Number one overall and number one on the coastal list, Jacksonville has a high rate of job growth and high interest from out-of-towners looking to move there. Best of all, it’s more affordable than other, similar markets in the state.

Coming in at number two both overall and for coastal metro areas, the Cape Coral-Fort Myers area on Florida’s Gulf Coast has the fourth-highest rate of job growth in the country and a falling vacancy rate as people flock to its sunny shores.

Number three for coastal areas and number three overall on Trulia’s list, this area on Florida’s Atlantic side has a rate of job growth to match the Cape Coral-Fort Myers area and a great ratio of people looking to move there vs. people looking to move away—not to mention its long, sunny days and high temperatures year-round.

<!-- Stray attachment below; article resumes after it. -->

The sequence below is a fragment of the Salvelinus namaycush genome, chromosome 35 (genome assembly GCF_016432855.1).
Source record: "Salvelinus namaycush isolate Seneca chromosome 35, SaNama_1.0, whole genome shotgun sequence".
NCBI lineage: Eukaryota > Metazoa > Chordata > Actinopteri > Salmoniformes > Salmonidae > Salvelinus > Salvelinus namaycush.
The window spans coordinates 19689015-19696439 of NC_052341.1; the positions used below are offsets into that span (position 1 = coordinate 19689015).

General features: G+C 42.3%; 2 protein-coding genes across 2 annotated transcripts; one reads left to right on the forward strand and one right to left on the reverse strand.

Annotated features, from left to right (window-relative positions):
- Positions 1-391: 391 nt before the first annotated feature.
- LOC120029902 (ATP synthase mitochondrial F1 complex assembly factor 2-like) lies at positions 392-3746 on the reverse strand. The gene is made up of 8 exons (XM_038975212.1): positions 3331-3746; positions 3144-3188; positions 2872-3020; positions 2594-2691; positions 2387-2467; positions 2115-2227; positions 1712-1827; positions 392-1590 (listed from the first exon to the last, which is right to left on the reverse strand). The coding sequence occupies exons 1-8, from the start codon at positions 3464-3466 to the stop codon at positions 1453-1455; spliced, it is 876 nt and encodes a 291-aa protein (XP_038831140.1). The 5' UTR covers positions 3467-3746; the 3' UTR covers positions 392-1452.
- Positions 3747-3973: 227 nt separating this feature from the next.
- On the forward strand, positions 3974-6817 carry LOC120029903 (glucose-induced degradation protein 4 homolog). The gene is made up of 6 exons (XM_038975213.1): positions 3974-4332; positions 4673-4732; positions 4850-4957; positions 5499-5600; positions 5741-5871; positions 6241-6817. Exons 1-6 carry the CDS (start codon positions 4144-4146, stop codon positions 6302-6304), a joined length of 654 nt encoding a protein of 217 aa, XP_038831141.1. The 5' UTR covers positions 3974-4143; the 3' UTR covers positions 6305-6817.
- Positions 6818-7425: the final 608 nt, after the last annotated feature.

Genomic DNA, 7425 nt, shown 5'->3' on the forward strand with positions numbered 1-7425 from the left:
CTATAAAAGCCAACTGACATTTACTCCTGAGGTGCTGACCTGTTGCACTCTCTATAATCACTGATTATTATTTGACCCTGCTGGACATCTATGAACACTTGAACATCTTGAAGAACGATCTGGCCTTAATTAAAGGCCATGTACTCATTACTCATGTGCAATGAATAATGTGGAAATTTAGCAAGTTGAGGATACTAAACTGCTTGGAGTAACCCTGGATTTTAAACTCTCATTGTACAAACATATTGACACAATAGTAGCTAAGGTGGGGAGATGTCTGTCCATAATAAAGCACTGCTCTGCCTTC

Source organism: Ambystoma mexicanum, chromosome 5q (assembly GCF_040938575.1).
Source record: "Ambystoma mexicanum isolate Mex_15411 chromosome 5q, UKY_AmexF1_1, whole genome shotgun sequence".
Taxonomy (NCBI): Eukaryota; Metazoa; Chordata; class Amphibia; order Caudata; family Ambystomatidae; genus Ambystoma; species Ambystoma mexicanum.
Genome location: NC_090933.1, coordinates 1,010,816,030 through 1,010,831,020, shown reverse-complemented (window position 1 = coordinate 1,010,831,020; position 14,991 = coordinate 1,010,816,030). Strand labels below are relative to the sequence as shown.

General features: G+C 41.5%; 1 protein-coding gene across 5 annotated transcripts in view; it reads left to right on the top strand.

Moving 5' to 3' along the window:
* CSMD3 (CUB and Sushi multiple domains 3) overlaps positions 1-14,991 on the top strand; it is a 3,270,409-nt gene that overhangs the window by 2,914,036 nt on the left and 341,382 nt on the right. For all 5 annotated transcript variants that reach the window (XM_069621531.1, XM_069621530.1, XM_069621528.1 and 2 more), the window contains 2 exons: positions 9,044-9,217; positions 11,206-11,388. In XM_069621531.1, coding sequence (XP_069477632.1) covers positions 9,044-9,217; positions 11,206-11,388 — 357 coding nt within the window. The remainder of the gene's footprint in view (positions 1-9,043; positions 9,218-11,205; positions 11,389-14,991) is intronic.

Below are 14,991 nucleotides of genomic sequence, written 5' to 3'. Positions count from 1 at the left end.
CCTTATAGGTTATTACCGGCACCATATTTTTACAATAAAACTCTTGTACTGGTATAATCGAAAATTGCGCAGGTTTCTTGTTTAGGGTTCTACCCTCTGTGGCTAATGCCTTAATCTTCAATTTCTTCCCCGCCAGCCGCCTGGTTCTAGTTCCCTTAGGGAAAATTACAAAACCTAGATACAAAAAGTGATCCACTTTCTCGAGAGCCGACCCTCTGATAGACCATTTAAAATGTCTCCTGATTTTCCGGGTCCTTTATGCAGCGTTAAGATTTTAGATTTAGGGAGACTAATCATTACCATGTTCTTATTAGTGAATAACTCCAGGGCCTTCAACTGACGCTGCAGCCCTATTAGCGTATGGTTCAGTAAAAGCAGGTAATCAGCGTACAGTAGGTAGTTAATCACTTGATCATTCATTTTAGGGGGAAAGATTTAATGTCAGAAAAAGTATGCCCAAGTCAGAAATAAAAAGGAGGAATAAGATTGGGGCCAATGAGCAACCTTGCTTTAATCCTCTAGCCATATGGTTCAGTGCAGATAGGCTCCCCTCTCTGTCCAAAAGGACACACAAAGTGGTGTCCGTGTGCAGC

The Tampa-St. Petersburg-Clearwater metro area is on the Tampa Bay, on Florida’s Gulf side. It came in at five overall but is number four for coastal areas, with great job growth and affordability.

Charleston has been in the spotlight as a tourist hotspot so much lately that it’s not surprising that it’s also a great place to move. Ranked number seven overall and number five for coastal areas, this Lowcountry port city has a huge number of people looking to move there (while few are looking to move away), good affordability, and decent job growth—and an amazing culinary scene.

The next five coastal cities share the previous five’s high interest, good affordability, and job growth. Read on for the next best coastal areas to live: